While describing the soldier in "The Seven Ages of Man," why does Shakespeare compare "reputation" with a "bubble"?
Shakespeare adopts a playful tone to describe the "seven ages" of man. He does so to underscore the transient and ever-changing nature of a growing person.
Every stage of man’s life has its distinctive peculiarities. After passing through adolescence, a person reaches adulthood. He takes up a profession. Shakespeare, here, picks up a soldier as he best describes the temperament of a man in this stage of life.
When a person becomes a soldier or attains adulthood, he develops a heightened sensitivity to others’ opinions about himself. His concern for his reputation acquires far greater significance than anything else. He becomes so obsessed with his repute that he doesn't even hesitate to risk his life to win himself glory. Shakespeare puts forth this in an amusing way:
Seeking the bubble reputation
Even in the cannon’s mouth.
"Bubble" signifies the idea of transience and impermanence. The “reputation,” for which a young man is eager to venture his life, is actually bubble-like; implying that it’s not going to last long.
It’s not considered prudent to endanger one's life for something that’s trivial or insubstantial. Life’s is too valuable to be lost for an insignificant cause. Shakespeare, however, isn't being didactic at all. He just points out, in a light-hearted manner, the peculiarity of a person at this stage of his life.
This theme of the seven ages of man dates back to antiquity. In classical literature, though, descriptions of these seven ages were generally encomiastic, praising the virtues appropriate to each age and describing humanity as marvelous. Jacques, however, the speaker of this monologue in "As You Like It," is melancholic and misanthropic and thus emphasizes the negative aspects of each of the ages. Instead of describing infants as innocent and full of potential, he describes them as "mewling and puking" and schoolboys as whining. Lovers are absurd rather than romantic.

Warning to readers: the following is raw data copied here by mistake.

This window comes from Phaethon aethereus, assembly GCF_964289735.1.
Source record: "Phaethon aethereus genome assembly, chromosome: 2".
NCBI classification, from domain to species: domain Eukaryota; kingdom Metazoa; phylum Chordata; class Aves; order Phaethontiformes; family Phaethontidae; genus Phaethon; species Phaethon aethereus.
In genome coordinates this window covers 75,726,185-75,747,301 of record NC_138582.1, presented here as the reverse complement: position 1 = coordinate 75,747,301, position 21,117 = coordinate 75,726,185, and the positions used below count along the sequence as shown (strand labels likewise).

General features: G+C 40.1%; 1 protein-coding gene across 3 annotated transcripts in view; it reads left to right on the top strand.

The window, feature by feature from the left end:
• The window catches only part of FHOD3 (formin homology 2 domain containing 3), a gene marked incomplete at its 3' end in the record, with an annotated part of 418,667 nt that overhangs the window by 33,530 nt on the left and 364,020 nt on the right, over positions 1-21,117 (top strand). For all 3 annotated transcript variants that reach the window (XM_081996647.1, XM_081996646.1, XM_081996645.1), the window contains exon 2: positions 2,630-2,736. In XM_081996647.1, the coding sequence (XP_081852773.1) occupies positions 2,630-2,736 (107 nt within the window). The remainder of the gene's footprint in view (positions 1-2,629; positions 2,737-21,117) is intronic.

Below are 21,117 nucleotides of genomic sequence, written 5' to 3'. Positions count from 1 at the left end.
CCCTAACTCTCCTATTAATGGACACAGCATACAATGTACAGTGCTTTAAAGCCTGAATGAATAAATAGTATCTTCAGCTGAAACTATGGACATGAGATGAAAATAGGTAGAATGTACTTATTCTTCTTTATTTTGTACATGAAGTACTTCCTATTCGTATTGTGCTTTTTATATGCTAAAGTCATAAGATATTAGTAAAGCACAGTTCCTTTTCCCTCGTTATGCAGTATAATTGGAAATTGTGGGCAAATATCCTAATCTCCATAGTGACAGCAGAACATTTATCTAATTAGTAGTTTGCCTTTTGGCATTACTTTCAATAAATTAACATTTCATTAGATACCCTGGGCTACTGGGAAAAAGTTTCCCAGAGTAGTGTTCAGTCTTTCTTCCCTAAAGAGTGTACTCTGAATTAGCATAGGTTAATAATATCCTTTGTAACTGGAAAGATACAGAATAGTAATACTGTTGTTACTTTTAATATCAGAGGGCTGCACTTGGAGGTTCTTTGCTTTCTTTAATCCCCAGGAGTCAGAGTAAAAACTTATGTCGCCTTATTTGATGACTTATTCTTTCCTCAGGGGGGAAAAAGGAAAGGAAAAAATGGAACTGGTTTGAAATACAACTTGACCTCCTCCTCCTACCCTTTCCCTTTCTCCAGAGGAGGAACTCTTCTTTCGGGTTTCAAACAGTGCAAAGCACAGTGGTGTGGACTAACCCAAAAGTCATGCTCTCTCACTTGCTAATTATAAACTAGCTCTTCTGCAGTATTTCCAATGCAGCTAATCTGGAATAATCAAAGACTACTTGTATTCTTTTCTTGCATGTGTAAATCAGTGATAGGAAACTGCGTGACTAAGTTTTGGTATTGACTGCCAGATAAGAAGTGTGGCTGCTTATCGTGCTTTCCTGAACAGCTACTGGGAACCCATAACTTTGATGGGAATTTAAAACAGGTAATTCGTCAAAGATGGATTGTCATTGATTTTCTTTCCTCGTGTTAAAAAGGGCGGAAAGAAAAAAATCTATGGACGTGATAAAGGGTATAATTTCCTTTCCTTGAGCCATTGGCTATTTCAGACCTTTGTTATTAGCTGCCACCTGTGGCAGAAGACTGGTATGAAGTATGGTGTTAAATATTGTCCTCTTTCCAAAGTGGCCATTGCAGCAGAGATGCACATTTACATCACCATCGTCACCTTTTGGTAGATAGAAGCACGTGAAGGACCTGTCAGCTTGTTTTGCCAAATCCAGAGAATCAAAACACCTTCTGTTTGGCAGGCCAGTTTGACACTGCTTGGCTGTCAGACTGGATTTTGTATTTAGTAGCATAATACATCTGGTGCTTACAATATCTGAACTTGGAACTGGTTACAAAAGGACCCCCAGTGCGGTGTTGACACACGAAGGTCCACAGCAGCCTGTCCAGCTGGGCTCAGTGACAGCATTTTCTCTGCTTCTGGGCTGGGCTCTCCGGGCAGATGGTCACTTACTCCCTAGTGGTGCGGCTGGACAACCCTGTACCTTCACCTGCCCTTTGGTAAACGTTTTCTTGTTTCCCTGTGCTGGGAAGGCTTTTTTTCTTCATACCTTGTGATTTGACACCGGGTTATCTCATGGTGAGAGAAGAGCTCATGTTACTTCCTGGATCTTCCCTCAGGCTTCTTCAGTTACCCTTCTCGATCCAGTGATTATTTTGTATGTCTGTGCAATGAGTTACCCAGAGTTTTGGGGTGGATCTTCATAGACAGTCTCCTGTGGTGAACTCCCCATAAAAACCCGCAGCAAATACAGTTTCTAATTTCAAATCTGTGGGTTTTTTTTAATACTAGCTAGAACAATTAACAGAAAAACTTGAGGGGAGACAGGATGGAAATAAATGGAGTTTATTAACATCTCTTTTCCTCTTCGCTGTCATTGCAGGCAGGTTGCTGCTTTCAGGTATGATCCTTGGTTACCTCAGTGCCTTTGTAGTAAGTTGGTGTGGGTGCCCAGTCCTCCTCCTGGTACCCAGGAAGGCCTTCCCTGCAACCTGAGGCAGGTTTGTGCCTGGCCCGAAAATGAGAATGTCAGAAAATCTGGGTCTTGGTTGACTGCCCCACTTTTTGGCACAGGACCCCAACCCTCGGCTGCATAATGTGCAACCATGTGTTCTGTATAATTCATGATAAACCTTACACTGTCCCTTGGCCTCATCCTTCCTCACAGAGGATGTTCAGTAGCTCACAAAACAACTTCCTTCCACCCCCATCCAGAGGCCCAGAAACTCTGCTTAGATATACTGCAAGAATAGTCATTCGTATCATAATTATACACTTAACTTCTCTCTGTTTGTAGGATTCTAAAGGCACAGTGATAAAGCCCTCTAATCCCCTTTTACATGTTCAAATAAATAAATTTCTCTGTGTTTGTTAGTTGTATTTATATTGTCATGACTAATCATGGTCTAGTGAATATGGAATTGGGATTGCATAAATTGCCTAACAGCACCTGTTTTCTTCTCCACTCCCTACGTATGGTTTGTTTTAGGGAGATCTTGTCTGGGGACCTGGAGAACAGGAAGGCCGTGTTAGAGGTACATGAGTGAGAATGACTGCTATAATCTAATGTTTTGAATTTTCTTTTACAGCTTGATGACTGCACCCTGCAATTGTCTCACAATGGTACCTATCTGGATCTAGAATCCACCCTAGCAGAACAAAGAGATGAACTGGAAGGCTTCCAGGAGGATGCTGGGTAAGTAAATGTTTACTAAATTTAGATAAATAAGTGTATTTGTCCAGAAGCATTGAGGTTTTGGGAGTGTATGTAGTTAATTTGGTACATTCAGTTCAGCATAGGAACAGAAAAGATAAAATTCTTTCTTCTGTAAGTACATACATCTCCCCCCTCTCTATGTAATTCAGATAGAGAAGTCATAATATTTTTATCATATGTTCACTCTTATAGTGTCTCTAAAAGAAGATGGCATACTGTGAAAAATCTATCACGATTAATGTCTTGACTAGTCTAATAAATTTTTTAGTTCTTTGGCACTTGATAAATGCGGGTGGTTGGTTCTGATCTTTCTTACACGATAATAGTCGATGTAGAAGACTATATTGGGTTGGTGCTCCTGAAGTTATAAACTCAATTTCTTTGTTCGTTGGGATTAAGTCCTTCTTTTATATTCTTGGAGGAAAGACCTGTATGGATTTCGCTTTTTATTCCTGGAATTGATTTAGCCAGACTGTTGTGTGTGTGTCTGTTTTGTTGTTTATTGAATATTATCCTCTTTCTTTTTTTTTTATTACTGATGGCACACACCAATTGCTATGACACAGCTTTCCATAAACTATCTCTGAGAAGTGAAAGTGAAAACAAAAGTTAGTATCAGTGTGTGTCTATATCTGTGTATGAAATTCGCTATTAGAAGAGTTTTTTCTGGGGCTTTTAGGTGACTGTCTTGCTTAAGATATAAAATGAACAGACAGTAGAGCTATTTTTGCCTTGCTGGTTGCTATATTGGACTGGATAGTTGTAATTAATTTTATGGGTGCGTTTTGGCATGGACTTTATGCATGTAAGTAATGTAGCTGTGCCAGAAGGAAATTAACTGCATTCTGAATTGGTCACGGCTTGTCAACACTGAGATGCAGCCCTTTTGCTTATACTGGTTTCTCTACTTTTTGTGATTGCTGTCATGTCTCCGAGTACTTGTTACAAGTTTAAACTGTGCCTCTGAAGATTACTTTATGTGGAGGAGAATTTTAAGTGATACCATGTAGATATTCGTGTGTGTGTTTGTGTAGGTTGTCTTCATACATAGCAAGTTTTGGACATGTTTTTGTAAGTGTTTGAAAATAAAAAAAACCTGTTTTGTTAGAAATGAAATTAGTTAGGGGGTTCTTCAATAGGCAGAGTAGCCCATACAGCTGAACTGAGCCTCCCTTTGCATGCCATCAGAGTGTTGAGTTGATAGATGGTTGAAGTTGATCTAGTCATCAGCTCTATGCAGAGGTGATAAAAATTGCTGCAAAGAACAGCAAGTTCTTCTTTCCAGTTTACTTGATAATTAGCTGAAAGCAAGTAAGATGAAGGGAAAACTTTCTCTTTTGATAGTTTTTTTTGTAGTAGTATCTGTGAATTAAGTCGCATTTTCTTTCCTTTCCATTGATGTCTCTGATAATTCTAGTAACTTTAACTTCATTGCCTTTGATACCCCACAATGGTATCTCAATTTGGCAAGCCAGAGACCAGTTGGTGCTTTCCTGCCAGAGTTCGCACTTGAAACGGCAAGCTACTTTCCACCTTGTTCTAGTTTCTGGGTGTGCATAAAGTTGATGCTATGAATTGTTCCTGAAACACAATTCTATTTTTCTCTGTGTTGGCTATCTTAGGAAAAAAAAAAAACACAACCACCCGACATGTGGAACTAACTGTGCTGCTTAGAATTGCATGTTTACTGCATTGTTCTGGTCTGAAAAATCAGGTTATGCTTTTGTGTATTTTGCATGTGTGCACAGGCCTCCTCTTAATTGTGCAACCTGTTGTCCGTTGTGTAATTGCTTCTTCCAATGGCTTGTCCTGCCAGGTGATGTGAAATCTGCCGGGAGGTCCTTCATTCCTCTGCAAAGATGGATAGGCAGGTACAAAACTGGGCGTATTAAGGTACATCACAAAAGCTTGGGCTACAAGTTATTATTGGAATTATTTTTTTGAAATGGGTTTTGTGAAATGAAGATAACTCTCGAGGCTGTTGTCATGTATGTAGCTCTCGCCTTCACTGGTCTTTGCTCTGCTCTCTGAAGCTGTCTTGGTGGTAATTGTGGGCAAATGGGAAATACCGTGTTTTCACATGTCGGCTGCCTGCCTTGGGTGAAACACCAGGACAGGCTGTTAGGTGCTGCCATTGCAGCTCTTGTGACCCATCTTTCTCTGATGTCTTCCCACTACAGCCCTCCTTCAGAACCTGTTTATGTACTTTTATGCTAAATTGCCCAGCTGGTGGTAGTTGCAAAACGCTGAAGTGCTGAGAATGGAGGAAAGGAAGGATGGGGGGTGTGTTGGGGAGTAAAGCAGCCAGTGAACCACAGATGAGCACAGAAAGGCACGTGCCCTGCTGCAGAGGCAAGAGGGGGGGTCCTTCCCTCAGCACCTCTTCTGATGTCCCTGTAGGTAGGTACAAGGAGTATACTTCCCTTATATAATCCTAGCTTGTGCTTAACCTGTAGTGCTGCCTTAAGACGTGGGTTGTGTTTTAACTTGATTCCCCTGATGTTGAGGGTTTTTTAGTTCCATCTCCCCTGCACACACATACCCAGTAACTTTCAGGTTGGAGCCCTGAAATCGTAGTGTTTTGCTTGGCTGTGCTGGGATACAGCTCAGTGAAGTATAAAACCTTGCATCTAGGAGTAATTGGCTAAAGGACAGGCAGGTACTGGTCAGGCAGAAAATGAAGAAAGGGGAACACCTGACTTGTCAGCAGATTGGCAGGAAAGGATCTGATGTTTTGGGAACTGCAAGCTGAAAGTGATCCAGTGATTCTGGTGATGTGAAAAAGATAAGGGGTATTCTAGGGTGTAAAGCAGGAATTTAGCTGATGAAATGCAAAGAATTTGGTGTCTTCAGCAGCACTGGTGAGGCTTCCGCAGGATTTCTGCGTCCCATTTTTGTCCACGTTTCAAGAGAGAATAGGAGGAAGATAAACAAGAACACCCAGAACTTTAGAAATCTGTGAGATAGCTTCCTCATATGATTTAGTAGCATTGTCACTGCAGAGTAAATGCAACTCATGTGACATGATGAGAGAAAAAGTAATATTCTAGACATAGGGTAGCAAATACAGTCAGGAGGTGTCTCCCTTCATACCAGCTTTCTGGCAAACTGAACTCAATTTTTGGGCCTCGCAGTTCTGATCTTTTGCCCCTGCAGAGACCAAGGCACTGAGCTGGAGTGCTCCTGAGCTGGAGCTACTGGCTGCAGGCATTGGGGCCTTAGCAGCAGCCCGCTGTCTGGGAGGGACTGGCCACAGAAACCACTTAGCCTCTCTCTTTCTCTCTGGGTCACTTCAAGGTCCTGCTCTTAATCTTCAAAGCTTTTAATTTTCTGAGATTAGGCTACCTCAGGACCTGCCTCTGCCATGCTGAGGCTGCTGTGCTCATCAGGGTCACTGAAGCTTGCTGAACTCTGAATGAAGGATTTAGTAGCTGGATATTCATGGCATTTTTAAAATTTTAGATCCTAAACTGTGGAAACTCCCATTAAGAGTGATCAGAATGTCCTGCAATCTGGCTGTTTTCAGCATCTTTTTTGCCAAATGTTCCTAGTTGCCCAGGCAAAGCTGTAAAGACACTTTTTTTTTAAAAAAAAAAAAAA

The soldier, normally a figure one would admire, representing mature strength and devotion to duty, instead is described as rude and barbaric by Jacques, uttering "strange oaths, and bearded like the pard." Rather than considering soldiers brave, dedicated, and self-sacrificing, he portrays them as chasing after personal glory. The phrase "bubble reputation" suggests that rather than being motivated by a lasting sense of virtue or duty, soldiers are just seeking ephemeral fame. Risking one's life for a moment of fame (soon to be forgotten) is portrayed as rash and vainglorious rather than admirable by Jacques.